Imagine a planet with general physical characteristics similar to Earth, but without life of any sort. Conditions unfolding on such a planet would assume a very different trajectory. Creative science fiction writers describing such a planet would have difficulty developing their story line.
Our public schools teach an optimistic evolutionary scenario producing the wondrous multiplicity of earth life. The life development scenarios promoted routinely by our bio-scientists presumes virtually all past changes in the physical, bio-chemical, and physiological phenomena of life forms owe a debt to the all-pervasive modern theory of evolution. Since life first appeared 3.8 billion years ago millions of advantageous alterations to life forms over Earth’s evolutionary history have occurred. The theoretical model of evolution is offered as intrinsically explanatory.
Bio-scientists acknowledge there is no evolutionary explanation for the origin of life. Researchers do not have a coherent strategy for solving this intractable problem. Scientist Harold Lonsdale (1932-2014) spearheaded an effort in 2011 to award a prize for the best proposals for research in the field. Lonsdale stated, in his initial publicity for the prize, “My goal in supporting origin of life research is to help scientists solve one of the great remaining problems in biology. A solution will give every science teacher in the world from high school to college a fundamental understanding of how life probably (emphasis mine) began on earth. In time, the world will learn that the laws of chemistry and physics, and the principle of evolution by natural selection, are sufficient to explain life’s origin.”
Lonsdale, an avowed atheist, sought to explain life in terms of his naturalistic worldview and was willing to finance his effort to affirm a naturalistic origin of life. The effort has borne no fruit. It appears public financing is not in prospect to seriously research this question of ultimate significance. This lack of enthusiastic government and science community support is indicative of the despair among scientists that there may never be a naturalistic explanation for the origin of life.
The sudden appearance of morphologically simple but biochemically complex single celled microbes at the dawn of life on Earth is a startling event worthy of reverential awe. Some of the applicants for Lonsdale’s prize cited the potential for discovering the answer in a theoretical existence of a pre-biotic “soup” on the early earth. The possibility of a life-engendering soup fascinated scientists until recent decades. Researchers now know that no pre-biotic soup ever existed on earth. Harsh conditions predominated on early Planet Earth. We do not hesitate to proclaim the initial appearance of microbic life a divine miracle on our planetary home, second only to the creation of the universe itself. Neither do we hesitate to affirm that the historic geological record manifests many step-like sudden changes indicative of creation events.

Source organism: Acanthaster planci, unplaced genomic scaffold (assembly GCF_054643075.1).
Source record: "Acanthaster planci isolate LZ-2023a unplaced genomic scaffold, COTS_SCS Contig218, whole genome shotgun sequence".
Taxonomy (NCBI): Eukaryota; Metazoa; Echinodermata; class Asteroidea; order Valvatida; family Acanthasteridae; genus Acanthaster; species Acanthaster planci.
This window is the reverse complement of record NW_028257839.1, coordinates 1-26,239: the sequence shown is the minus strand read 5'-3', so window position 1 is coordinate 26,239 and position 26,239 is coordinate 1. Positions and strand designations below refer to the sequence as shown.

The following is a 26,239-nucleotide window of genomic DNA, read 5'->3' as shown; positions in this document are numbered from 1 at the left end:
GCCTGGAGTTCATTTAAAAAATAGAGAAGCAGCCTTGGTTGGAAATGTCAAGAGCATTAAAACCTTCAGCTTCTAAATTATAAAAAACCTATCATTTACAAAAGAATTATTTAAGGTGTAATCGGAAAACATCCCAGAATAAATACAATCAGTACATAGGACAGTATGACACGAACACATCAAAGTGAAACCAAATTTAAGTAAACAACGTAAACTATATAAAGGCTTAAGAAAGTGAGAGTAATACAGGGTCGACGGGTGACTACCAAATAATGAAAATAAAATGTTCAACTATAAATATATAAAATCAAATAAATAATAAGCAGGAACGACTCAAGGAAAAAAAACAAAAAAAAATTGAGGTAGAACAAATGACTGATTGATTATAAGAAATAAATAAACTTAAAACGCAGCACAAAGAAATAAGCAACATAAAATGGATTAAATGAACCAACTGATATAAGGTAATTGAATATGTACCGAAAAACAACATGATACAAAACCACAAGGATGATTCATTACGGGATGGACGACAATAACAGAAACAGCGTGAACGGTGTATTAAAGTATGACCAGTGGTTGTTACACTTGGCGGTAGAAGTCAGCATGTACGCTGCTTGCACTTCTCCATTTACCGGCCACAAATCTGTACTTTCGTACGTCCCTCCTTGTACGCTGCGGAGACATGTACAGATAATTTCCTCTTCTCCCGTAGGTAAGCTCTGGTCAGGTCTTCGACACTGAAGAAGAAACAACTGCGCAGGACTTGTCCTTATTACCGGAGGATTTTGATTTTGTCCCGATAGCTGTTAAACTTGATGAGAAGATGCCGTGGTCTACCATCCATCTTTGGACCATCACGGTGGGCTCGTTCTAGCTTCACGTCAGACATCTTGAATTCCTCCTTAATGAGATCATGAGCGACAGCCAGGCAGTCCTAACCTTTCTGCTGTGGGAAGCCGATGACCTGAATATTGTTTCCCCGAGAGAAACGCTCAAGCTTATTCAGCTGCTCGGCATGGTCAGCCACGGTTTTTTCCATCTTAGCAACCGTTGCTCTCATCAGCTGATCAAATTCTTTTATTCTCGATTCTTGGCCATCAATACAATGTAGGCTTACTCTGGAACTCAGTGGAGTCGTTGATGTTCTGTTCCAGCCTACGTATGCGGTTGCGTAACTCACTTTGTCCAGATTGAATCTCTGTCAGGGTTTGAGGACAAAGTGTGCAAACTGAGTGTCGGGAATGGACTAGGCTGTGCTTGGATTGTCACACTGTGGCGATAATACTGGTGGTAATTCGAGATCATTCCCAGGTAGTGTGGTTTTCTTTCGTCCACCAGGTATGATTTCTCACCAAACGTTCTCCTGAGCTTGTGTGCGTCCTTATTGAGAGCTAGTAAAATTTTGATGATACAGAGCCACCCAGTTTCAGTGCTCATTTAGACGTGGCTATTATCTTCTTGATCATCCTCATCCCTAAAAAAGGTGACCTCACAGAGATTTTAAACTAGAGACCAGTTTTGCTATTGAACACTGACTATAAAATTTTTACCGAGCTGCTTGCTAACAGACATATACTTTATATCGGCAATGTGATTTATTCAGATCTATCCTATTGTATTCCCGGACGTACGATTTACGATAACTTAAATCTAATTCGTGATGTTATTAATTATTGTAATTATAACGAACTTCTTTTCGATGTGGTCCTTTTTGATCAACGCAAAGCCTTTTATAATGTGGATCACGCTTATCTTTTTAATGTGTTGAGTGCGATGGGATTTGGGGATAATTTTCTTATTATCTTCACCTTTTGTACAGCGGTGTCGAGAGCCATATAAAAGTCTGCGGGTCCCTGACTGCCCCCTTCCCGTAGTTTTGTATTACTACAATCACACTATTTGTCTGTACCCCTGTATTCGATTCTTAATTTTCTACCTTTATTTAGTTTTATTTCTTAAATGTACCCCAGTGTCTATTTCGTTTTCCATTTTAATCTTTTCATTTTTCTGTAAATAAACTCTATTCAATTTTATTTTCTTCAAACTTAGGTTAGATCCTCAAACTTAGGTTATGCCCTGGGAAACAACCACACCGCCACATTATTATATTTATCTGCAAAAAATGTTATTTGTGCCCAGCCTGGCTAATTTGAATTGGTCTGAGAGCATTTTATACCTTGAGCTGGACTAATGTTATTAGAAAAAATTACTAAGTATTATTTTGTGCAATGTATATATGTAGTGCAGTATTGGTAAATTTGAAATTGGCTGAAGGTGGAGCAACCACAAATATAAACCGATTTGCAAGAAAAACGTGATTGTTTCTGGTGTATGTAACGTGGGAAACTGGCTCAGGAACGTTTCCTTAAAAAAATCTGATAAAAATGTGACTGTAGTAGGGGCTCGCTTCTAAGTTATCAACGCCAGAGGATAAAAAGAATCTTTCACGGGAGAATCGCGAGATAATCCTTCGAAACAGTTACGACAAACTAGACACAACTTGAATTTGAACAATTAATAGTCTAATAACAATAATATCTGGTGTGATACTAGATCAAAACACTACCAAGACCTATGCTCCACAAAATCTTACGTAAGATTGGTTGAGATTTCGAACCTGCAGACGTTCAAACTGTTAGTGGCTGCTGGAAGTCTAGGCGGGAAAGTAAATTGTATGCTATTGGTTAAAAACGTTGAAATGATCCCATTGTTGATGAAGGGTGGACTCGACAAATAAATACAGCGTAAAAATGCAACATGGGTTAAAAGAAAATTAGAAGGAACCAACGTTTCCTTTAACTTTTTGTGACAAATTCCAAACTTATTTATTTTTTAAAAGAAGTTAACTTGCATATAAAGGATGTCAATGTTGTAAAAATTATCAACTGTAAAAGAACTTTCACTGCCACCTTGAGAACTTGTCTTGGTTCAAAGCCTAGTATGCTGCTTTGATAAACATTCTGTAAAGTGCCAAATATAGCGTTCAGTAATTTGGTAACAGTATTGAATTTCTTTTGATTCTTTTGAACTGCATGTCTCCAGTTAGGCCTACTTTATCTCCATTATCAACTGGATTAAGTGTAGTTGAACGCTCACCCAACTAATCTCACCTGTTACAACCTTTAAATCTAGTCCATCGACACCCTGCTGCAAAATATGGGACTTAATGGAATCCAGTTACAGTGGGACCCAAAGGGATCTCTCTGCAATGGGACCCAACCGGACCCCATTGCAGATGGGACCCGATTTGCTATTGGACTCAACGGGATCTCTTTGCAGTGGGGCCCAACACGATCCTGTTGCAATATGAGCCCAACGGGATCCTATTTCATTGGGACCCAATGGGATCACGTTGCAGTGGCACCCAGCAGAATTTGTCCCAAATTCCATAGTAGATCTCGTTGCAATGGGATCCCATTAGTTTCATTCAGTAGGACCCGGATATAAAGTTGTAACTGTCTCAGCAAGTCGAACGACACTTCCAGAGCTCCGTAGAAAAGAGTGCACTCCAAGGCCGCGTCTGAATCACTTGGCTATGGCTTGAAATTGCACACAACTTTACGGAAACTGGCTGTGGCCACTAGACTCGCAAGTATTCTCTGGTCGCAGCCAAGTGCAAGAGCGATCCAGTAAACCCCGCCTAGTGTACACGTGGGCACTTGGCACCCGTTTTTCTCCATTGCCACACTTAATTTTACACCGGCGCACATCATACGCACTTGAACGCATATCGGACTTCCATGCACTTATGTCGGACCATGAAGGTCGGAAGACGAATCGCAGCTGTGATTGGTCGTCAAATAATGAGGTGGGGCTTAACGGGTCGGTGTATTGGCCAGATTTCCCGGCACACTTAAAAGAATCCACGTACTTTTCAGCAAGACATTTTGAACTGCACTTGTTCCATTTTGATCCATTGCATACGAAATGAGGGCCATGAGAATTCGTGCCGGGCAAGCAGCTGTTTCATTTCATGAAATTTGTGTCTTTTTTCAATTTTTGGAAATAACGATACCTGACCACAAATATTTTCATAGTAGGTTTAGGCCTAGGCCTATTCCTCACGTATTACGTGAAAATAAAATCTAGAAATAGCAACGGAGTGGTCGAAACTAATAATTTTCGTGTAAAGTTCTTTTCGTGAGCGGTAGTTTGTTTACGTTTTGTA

Paleontologist J. William Schopf discovered 3.5 billion year old cyanobacteria microfossils in Western Australia in 1993. As an evolutionist, he confessed his preference that organisms such as cyanobacteria which make their own food and fix nitrogen needed for plant growth, would manifest a history leading from “primitive ways of living” to “advanced metabolic lifestyles.” It is easier for evolutionists to conceive of naturalistic gradual transitions from simple to more complex than to have complex microbes such as cyanobacteria appear in the fossil record with startling suddenness. My earlier post on this topic is linked here:
Pre-biotic Earth was not a hospitable place. Had a pre-biotic “soup” been present, the planet might have been somewhat more inviting. Enzymes and other molecules are presumed to have been forming spontaneously in the planetary soup bowl. It is easy to imagine such a soup if one is searching only for a naturalistic scenario for the inception of life.
We may imagine a visit to a lifeless pre-biotic planet. More than 1800 extra-solar planets have been discovered to date. A few may have intriguing conditions in their “habitable zones” surrounding the host star. It is even conceivable that such an exoplanet could possibly be similar to our Earth before life arrived. Our speculation may take us to the land of science fiction. However, our intuition may take us in a different direction—a feeling that planetary life is unique to Earth.
It is certain that billions of exoplanets exist in our Milky Way Galaxy. In our lifetime we may increase our knowledge exponentially. As evidentialists, we must be prepared to receive expanded knowledge of our universe. Some future knowledge gained may surprise us.
The truth and beauty expressed in Psalm 24:1-2 overwhelms our worship: “The earth is the Lord’s, and everything in it, the world, and all who live in it; for he founded it upon the seas and established it upon the waters.” (NIV)